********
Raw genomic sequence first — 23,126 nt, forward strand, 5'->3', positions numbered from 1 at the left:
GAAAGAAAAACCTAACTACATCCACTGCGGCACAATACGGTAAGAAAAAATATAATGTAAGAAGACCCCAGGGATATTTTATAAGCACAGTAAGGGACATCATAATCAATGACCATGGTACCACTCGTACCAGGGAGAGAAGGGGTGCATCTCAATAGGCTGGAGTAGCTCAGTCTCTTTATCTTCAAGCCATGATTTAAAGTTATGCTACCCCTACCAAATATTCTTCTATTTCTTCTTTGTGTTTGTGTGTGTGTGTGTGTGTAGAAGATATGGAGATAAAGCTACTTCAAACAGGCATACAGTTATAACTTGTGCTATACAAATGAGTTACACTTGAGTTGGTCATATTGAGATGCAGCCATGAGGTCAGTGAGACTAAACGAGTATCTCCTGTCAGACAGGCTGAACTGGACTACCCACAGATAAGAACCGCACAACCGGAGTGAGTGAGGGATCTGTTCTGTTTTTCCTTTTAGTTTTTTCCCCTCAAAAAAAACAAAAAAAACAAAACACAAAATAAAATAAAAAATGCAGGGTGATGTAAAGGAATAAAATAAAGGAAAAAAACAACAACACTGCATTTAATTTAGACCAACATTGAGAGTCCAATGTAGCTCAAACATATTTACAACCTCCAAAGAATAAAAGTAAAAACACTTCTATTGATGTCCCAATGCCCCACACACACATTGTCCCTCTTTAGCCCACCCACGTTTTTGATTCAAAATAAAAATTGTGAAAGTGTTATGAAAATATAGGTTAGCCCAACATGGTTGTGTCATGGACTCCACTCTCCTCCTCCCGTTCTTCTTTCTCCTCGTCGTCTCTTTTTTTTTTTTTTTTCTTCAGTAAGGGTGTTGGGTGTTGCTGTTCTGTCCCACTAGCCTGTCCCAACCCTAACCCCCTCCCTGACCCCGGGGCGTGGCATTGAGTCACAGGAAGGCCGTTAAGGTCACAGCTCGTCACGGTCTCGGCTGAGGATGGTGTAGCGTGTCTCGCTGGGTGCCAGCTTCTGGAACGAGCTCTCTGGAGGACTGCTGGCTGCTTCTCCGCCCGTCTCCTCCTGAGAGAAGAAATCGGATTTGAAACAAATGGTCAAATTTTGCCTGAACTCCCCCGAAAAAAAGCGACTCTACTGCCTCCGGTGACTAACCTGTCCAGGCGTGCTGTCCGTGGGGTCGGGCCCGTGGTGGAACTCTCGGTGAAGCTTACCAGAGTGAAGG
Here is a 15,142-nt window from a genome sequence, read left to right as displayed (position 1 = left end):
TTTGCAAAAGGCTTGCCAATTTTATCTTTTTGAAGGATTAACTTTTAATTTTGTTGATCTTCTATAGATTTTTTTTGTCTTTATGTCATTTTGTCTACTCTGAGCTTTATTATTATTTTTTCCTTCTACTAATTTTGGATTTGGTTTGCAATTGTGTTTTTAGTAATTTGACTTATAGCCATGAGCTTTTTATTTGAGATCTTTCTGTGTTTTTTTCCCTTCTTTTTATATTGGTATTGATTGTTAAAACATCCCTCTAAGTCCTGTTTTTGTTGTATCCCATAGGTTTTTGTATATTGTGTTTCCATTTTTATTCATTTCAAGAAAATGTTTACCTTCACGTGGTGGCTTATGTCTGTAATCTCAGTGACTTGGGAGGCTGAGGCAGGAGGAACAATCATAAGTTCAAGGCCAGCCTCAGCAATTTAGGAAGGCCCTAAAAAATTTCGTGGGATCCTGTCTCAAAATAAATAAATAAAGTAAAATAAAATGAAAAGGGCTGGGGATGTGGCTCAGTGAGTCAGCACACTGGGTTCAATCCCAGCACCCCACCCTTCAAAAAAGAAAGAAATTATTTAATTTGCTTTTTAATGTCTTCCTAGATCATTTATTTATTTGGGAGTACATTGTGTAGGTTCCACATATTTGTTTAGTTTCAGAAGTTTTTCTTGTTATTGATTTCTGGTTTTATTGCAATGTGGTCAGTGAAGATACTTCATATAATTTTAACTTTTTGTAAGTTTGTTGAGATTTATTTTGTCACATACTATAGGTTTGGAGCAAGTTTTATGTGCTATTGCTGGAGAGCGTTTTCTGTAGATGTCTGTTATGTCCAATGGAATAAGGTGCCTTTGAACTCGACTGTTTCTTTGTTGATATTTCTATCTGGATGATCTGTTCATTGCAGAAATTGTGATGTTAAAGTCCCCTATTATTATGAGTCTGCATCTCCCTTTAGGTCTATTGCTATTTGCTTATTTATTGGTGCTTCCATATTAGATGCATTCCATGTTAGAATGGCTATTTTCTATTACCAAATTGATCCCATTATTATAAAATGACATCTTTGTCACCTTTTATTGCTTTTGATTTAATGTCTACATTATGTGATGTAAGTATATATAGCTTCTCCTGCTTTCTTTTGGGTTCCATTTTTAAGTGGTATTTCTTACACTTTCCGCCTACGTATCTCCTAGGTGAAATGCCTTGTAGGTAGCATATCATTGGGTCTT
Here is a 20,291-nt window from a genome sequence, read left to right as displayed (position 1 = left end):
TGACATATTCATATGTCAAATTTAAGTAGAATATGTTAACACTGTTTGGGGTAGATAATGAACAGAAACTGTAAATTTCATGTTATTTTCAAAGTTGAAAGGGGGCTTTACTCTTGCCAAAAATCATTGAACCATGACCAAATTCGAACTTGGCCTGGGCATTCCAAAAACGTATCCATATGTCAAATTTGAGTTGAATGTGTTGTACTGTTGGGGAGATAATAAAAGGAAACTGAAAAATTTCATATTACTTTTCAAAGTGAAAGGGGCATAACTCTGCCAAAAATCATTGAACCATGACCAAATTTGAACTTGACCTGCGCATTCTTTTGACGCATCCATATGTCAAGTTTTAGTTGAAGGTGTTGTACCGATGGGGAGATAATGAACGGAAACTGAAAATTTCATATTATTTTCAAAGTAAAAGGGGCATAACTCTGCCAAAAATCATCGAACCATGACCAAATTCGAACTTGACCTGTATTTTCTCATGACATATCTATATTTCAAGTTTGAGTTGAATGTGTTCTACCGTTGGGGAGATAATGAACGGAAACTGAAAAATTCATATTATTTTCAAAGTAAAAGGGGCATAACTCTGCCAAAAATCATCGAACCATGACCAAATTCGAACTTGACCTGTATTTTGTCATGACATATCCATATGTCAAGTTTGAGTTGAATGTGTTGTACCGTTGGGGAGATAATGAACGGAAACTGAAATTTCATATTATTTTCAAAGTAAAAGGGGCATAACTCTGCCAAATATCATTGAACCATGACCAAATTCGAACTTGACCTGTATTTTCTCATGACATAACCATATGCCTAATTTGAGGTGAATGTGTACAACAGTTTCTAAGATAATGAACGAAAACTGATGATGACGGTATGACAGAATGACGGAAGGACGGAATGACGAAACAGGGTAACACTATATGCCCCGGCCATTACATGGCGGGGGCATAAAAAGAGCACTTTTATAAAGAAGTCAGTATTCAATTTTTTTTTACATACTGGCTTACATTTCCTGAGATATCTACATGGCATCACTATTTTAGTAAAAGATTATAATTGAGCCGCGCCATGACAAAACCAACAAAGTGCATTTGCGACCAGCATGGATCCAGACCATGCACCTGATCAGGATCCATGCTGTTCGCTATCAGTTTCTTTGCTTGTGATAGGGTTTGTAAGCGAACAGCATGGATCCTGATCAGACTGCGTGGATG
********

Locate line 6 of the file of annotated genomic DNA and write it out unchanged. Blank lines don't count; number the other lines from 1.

TGACATATTCATATGTCAAATTTAAGTAGAATATGTTAACACTGTTTGGGGTAGATAATGAACAGAAACTGTAAATTTCATGTTATTTTCAAAGTTGAAAGGGGGCTTTACTCTTGCCAAAAATCATTGAACCATGACCAAATTCGAACTTGGCCTGGGCATTCCAAAAACGTATCCATATGTCAAATTTGAGTTGAATGTGTTGTACTGTTGGGGAGATAATAAAAGGAAACTGAAAAATTTCATATTACTTTTCAAAGTGAAAGGGGCATAACTCTGCCAAAAATCATTGAACCATGACCAAATTTGAACTTGACCTGCGCATTCTTTTGACGCATCCATATGTCAAGTTTTAGTTGAAGGTGTTGTACCGATGGGGAGATAATGAACGGAAACTGAAAATTTCATATTATTTTCAAAGTAAAAGGGGCATAACTCTGCCAAAAATCATCGAACCATGACCAAATTCGAACTTGACCTGTATTTTCTCATGACATATCTATATTTCAAGTTTGAGTTGAATGTGTTCTACCGTTGGGGAGATAATGAACGGAAACTGAAAAATTCATATTATTTTCAAAGTAAAAGGGGCATAACTCTGCCAAAAATCATCGAACCATGACCAAATTCGAACTTGACCTGTATTTTGTCATGACATATCCATATGTCAAGTTTGAGTTGAATGTGTTGTACCGTTGGGGAGATAATGAACGGAAACTGAAATTTCATATTATTTTCAAAGTAAAAGGGGCATAACTCTGCCAAATATCATTGAACCATGACCAAATTCGAACTTGACCTGTATTTTCTCATGACATAACCATATGCCTAATTTGAGGTGAATGTGTACAACAGTTTCTAAGATAATGAACGAAAACTGATGATGACGGTATGACAGAATGACGGAAGGACGGAATGACGAAACAGGGTAACACTATATGCCCCGGCCATTACATGGCGGGGGCATAAAAAGAGCACTTTTATAAAGAAGTCAGTATTCAATTTTTTTTTACATACTGGCTTACATTTCCTGAGATATCTACATGGCATCACTATTTTAGTAAAAGATTATAATTGAGCCGCGCCATGACAAAACCAACAAAGTGCATTTGCGACCAGCATGGATCCAGACCATGCACCTGATCAGGATCCATGCTGTTCGCTATCAGTTTCTTTGCTTGTGATAGGGTTTGTAAGCGAACAGCATGGATCCTGATCAGACTGCGTGGATG